But that’s a historical counterfactual, so you go to court with the facts you have.
Of course, it’s not that unusual for a court to apply a law to factual circumstances that were never contemplated. Here, the relevant immigration provision gives the executive wide discretion to deny entry to any type of foreigner when citing great national interest—and it’s not hard to square that with other provisions regarding nondiscrimination in granting visas. Courts don’t get to review that kind of determination.
That really should be the end of it, even if one thinks, as I do, that the travel ban doesn’t do much for national security and has a greater symbolic than practical effect. And it should be the end of it regardless whether one think that in his heart of hearts Donald Trump has anti‐Muslim animus.
Chief Justice John Roberts will try mightily to cobble together a coalition to make this case go away on jurisdictional or other narrow grounds. Justice Neil Gorsuch seems ready to join him (presumably Justice Clarence Thomas too), while Justice Samuel Alito was clearly with the government on the merits. Justice Elena Kagan was the only one on the left who raised pointed questions of Katyal; given her views on administrative law and the breadth of the immigration statute here, she’s “gettable” for some sort of technical compromise. To do so, the Court would likely have to finesse Sale v. Haitian Centers Council (1993), in which it found claims against immigration‐related executive actions to be justiciable (before recognizing the executive’s broad discretion in this area).
Given that weird cases make for bad law, we can only hope that, however the Court rules, no strong precedent is set.
I wrote last month that new regulations and taxes in California’s legalized marijuana regime are likely to result in a situation in which
a few people are going to get rich in the California marijuana industry, and fewer small growers are going to earn a modest but comfortable income. Just one of the many ways that regulation contributes to inequality.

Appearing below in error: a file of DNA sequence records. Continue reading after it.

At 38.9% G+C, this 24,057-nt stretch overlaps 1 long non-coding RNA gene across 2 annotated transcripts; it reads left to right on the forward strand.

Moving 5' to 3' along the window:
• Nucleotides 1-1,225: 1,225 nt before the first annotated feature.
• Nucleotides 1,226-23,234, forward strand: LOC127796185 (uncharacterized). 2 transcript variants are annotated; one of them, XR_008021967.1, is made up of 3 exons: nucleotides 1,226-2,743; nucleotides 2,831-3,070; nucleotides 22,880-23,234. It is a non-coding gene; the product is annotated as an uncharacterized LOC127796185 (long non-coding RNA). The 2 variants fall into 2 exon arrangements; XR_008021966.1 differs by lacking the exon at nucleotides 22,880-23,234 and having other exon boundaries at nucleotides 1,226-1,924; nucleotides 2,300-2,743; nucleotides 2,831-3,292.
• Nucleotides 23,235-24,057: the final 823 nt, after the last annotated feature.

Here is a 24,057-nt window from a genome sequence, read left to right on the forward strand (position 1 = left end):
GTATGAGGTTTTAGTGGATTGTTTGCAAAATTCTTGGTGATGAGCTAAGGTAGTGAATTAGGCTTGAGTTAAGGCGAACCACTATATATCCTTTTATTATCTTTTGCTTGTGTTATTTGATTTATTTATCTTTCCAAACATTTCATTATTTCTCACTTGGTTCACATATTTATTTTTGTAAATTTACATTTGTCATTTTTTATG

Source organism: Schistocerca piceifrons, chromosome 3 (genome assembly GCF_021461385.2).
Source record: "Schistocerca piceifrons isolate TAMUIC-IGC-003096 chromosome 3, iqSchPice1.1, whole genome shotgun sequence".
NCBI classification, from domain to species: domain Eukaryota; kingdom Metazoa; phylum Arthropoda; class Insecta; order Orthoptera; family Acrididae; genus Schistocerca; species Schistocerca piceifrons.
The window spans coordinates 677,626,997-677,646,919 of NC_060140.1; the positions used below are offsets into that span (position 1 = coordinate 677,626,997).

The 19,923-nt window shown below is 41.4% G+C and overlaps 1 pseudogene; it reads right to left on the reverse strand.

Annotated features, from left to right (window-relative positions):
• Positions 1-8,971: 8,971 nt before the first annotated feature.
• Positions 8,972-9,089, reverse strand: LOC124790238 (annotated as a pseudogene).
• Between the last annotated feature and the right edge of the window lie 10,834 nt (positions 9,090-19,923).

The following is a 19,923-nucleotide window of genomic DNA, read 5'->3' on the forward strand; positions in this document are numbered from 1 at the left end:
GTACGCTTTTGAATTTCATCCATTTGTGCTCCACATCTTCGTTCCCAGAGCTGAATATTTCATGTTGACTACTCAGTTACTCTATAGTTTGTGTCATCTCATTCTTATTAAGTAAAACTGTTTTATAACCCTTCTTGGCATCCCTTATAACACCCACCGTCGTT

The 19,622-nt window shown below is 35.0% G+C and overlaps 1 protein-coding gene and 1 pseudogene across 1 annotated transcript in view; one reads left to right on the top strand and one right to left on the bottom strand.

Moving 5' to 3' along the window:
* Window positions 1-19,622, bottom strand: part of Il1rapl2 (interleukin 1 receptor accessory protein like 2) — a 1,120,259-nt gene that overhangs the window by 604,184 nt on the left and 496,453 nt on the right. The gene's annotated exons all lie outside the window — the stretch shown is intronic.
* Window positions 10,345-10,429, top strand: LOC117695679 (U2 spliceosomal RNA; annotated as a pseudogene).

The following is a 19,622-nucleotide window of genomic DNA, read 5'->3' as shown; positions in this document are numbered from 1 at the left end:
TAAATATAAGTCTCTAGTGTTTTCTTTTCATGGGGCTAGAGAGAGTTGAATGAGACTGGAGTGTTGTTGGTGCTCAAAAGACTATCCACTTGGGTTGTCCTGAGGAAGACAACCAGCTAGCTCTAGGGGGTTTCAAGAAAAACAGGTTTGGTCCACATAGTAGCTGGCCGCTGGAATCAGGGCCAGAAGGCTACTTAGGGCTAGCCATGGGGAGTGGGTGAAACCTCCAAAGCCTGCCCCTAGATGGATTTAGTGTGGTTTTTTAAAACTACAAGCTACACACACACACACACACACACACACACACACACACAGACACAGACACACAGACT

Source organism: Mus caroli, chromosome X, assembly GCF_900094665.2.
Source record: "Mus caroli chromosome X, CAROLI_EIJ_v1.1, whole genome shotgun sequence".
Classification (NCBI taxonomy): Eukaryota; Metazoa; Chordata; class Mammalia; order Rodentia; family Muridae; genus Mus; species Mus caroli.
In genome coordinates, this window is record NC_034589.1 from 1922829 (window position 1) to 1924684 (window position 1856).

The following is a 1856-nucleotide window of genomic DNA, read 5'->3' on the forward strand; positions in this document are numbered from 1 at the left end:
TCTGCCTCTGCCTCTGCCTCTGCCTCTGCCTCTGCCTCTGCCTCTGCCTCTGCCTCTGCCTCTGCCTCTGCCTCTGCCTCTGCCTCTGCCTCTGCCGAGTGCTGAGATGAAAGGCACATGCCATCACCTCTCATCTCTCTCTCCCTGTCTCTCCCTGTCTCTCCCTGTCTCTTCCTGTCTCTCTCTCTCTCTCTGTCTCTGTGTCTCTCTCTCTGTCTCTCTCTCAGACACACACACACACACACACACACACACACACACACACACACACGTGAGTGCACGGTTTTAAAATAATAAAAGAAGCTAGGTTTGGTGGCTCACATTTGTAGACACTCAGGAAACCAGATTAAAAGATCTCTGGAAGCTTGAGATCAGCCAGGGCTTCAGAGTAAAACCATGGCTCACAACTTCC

Now the East Bay Express in Oakland offers a further look at the problem:
Ask the people who grow, manufacture, and sell cannabis about the end of prohibition and you’ll hear two stories. One is that legalization is ushering a multibillion‐dollar industry into the light. Opportunities are boundless and green‐friendly cities like Oakland are going to benefit enormously. There will be thousands of new jobs, millions in new tax revenue, and a drop in crime and incarceration.
But increasingly you’ll hear another story. The state of California and the city of Oakland blew it. The new state and city cannabis regulations are too complicated, permits are too difficult and time consuming to obtain, taxes are too high, and commercial real estate is scarce and expensive. As a result, many longtime cannabis entrepreneurs are either giving up or they’re burrowing back into the underground economy, out of the taxman’s reach, and unfortunately, further away from the social benefits legal pot was supposed to deliver.…
Some longtime farmers, daunted by the regulated market’s heavy expenses, taxes, and low‐profit predictions, have shrugged and gone back to the black market where they can continue to grow as they always have: illegally but free of hassle from the state’s new pot bureaucrats armed with pocket protectors and clipboards.
Not all the complaints in the two‐part investigation are about taxes and overregulation. Some, especially in part 1, are about “loopholes” in the regulations that allow large corporations to get into the marijuana business and about “dramatic changes to Humboldt County’s cannabis culture, which had an almost pagan worship of a plant that created an alternative lifestyle in the misty hills north of the ‘Redwood Curtain.’ ”
But there’s plenty of evidence that regulations are more burdensome on newer and smaller companies than on large, established companies. Indeed, regulatory processes are often “captured” by the affected interest groups. The Wall Street Journal confirmed this just yesterday, reporting that “some of the restrictions [in Europe’s GDPR online privacy regulations] are having an unintended consequence: reinforcing the duopoly of Facebook Inc. and Alphabet Inc.‘s Google.”